Ultimately, it’s a personal preference thing. I get far more flexibility, security, and ease-of-use out of a static blogging platform like my previous static blog program, Pelican or my current platform, Jekyll than I ever would with Wordpress or Joomla.
July 29, 2017
Docker has been on the scene for a while now. It’s being used to simplify workflows all the way from the first steps of development through to launch and onward with support and upgrades. I’ve been messing with Docker for roughly a year or so now and I have to admit that I am in love. It’s changed the way that I do a lot of software testing and deployment, both at home and at work. The reason for this shift in my normal workflow is five fold.
1. Docker makes software testing simple.
Back in the day, installing and configuring new software was a matter of reading docs, changing config files, and ensure dependencies were all accounted for. Docker wraps up a lot of that into a quick and easy script called a Dockerfile. It installs dependencies, sets default configs (although main options are often editable), and gets everything up and running without a great deal of hassle.
Beyond this, due to Docker’s “containerization” feature, Docker doesn’t spread multiple version of libraries, programs, etc. all over your filesystem.
All of this contributes to Docker’s ability to make software testing simple. I love documentation and config editing as much as anyone else, but first and foremost, I want to see if the software has the features, abilities, and interface that benefits my users. Essentially, let’s just get it up and running and run some tests and if it seems like something I want to pursue further, I’ll dive further into the docs and setting it up for my specific use-case.
2. Docker performs the same everywhere.
One of the issues that I come up against often is that software reacts differently on different platforms. Varying version of this or that library mean that the website that worked beautifully on one server won’t even start on another. Again, Docker’s containerization feature makes this a thing of the past. Because each container acts like a self-contained unit, it works the same anywhere Docker can be installed. I used to have to use full fledged virtual machines to get this type of “work anywhere” functionality. Now I can do the same without all the wasted overhead.
3. Docker relies on already established skills and tools.
In a seemingly contradictory statement to the one in the first section, Docker allows me to use my previously learned skills of reading and understanding documentation, editing configuration files, and installing dependencies in a way that makes Docker completely custom.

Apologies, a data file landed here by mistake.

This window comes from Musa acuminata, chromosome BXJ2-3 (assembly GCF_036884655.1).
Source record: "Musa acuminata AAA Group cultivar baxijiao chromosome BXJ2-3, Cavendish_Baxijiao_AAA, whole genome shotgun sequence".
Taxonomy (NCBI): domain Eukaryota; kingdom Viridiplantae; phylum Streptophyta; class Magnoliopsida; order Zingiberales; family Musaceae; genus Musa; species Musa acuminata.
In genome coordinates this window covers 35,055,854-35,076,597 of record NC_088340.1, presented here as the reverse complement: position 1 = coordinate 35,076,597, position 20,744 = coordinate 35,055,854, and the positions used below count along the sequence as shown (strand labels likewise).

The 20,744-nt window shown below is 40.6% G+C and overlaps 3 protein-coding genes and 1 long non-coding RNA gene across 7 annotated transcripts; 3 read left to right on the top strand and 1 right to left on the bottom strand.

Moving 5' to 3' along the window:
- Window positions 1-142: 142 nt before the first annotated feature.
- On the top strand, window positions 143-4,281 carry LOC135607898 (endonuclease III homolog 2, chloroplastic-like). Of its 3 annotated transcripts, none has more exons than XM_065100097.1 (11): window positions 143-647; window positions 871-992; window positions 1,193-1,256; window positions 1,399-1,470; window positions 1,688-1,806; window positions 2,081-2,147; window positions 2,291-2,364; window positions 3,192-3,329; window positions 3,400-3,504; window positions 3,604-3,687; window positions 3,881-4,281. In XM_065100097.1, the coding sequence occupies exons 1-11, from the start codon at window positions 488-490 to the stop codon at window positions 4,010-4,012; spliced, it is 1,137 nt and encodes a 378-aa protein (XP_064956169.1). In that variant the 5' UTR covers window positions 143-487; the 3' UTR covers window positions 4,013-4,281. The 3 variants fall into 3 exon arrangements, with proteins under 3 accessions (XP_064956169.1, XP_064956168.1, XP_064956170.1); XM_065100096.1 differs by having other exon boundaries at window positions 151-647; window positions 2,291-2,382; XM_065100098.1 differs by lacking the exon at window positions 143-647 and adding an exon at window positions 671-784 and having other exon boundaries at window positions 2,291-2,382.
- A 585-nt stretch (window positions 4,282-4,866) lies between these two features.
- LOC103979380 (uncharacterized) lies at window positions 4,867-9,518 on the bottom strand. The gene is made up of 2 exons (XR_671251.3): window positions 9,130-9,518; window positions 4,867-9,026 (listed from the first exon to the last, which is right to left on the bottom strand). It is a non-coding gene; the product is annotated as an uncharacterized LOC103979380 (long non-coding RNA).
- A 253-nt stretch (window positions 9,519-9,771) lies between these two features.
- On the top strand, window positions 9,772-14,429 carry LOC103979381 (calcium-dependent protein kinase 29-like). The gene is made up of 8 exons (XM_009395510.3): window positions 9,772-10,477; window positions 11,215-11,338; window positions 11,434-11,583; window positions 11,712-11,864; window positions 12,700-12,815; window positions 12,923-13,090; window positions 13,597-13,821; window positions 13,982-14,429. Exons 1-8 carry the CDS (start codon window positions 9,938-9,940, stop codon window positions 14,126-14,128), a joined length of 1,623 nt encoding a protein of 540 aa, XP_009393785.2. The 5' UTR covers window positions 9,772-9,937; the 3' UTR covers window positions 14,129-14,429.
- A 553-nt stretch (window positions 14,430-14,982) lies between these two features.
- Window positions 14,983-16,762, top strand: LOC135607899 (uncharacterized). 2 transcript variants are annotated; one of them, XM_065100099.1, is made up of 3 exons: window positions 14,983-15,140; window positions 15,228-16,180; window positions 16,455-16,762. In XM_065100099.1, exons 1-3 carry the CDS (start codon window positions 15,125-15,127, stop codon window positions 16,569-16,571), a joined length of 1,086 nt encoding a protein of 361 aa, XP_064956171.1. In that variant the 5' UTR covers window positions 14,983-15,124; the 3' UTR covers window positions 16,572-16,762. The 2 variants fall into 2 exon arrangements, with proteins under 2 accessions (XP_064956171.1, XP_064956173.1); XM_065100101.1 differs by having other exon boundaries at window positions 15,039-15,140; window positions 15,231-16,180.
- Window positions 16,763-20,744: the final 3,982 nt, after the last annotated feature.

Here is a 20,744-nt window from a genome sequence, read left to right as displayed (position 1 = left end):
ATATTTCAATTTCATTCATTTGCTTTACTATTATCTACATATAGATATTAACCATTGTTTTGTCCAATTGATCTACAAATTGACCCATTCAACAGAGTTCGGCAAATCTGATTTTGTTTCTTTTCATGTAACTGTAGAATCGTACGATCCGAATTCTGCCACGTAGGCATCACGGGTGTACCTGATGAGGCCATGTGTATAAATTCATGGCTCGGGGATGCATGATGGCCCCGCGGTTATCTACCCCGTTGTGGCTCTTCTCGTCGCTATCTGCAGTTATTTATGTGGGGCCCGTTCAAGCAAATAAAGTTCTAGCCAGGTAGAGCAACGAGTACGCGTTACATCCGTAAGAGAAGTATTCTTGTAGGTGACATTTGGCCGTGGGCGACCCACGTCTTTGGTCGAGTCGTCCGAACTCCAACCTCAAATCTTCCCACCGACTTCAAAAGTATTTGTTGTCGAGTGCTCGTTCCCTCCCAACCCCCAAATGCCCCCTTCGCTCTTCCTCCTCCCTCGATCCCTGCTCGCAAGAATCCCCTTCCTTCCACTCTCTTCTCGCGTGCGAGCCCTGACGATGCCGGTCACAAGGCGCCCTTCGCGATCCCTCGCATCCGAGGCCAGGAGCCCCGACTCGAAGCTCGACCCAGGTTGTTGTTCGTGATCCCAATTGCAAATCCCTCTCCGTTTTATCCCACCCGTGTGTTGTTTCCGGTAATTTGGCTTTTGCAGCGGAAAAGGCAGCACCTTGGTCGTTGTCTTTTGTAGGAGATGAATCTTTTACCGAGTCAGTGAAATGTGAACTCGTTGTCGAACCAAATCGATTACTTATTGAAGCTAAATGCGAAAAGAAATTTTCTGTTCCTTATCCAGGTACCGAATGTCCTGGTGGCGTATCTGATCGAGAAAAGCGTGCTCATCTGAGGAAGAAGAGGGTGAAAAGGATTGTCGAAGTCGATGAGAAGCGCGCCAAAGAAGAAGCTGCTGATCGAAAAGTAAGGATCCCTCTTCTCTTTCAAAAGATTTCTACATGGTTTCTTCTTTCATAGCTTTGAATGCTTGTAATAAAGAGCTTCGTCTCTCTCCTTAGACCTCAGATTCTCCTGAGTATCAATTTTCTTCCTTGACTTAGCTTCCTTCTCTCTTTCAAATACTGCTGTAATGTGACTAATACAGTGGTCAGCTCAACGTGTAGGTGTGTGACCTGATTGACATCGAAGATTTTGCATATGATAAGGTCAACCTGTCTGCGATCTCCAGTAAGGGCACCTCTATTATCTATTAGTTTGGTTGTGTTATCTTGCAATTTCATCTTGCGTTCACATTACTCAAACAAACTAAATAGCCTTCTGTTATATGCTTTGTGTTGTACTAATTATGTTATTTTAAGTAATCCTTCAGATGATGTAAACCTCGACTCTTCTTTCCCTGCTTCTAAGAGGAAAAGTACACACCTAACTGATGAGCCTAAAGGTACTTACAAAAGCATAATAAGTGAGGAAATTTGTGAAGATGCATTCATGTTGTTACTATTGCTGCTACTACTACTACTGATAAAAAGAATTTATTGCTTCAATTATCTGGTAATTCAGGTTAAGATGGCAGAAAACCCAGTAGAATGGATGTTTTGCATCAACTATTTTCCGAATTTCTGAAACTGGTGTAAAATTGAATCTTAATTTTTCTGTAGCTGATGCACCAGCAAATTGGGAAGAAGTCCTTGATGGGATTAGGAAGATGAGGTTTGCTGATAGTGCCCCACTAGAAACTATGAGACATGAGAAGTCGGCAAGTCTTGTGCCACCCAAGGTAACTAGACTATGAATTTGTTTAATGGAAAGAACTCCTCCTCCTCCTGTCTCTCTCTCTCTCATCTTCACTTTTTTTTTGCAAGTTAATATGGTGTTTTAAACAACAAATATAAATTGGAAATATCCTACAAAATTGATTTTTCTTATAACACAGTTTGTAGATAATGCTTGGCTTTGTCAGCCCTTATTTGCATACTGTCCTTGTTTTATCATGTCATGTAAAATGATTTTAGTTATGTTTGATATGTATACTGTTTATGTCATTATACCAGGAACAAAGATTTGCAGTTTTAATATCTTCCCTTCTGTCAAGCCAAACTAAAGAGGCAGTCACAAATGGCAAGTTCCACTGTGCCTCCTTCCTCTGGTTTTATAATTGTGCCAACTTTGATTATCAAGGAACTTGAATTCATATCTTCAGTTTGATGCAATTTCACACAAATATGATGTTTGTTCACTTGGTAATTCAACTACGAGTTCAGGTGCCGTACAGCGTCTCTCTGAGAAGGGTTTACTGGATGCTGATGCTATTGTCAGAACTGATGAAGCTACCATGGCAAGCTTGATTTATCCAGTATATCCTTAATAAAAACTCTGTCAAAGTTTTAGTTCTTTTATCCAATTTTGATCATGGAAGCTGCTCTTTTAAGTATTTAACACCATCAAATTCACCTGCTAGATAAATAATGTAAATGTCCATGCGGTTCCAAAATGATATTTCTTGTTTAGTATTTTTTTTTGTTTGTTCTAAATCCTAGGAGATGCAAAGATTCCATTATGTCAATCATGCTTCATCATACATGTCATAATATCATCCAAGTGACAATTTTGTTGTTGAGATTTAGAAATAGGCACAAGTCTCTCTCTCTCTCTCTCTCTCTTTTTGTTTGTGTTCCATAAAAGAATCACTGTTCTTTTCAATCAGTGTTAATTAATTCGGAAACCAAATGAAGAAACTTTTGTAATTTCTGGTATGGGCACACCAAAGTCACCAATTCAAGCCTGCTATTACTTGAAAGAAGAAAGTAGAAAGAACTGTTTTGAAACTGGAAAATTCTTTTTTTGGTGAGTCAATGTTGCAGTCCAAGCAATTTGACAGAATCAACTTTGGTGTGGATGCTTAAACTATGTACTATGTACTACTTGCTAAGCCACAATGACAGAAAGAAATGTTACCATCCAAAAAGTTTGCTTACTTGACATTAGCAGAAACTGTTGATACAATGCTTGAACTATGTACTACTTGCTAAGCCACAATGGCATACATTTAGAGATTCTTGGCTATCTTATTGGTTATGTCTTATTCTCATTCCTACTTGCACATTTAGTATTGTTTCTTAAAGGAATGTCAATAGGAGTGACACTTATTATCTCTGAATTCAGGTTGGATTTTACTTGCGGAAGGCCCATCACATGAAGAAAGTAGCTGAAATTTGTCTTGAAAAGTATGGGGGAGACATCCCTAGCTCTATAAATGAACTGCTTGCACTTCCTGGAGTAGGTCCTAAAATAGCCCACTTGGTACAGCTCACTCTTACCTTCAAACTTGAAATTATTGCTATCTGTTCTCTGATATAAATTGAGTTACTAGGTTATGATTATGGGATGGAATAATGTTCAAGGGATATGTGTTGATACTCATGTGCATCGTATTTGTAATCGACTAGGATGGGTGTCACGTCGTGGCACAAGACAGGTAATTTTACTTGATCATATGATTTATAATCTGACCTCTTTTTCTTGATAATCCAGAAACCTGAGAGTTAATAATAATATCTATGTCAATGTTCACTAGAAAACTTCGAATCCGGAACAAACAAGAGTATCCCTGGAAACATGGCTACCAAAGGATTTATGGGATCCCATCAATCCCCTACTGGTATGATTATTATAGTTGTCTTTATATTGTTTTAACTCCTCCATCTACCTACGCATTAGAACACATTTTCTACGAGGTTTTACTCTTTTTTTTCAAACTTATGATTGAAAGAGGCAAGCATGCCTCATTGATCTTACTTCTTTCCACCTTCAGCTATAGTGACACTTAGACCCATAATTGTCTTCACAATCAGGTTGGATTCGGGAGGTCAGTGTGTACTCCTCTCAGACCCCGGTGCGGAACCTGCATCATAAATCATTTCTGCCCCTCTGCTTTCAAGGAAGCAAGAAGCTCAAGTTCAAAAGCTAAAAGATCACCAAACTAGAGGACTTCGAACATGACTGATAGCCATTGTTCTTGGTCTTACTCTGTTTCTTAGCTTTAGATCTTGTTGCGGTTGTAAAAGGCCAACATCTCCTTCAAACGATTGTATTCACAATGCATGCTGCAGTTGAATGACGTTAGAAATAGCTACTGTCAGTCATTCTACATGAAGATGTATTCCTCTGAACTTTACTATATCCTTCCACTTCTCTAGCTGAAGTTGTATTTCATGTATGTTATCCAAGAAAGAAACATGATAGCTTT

Like I said, while I’m testing software, I just want it up and running. Once I have done my due diligence regarding the software, I want to be able to tweak and change almost everything about it to make it perfect. I can do that with my already existing knowledge of the Linux sub-system.
4. Docker increases system flexibility.
Normally, services will share the same instance of a program when they also share a server. Got a Wordpress and Joomla install on the same server? Chances are they are both using the same database server with separate databases. This is great when everything needs the same version, but what happens when they need different versions? What happens when you need to update a version for one application but it’s incompatible with the other application? Docker allows you to run different versions of the same software without problems or extra work. Tied into that is number 5.
5. Docker increases system uptime.
So we just found out that we can run separate instances of the same application in different versions. This can actually increase system uptime in general. Using our previous example, you have a Joomla instance and a Wordpress instance both using the same MySQL instance. Well, if Joomla does something and MySQL ends up dying, it kills not only your Joomla instance but also your Wordpress instance. With Docker, Joomla and Wordpress have their own MySQL containers. If the Joomla instance of MySQL dies, you’ll still have downtime on the Joomla site, but it won’t kill your Wordpress application at the same time. And just in case someone was worried that they have to watch so many different services now, Docker has built in tools to automatically notify you if something does “die” on it’s own. They can even restart on their own on failure!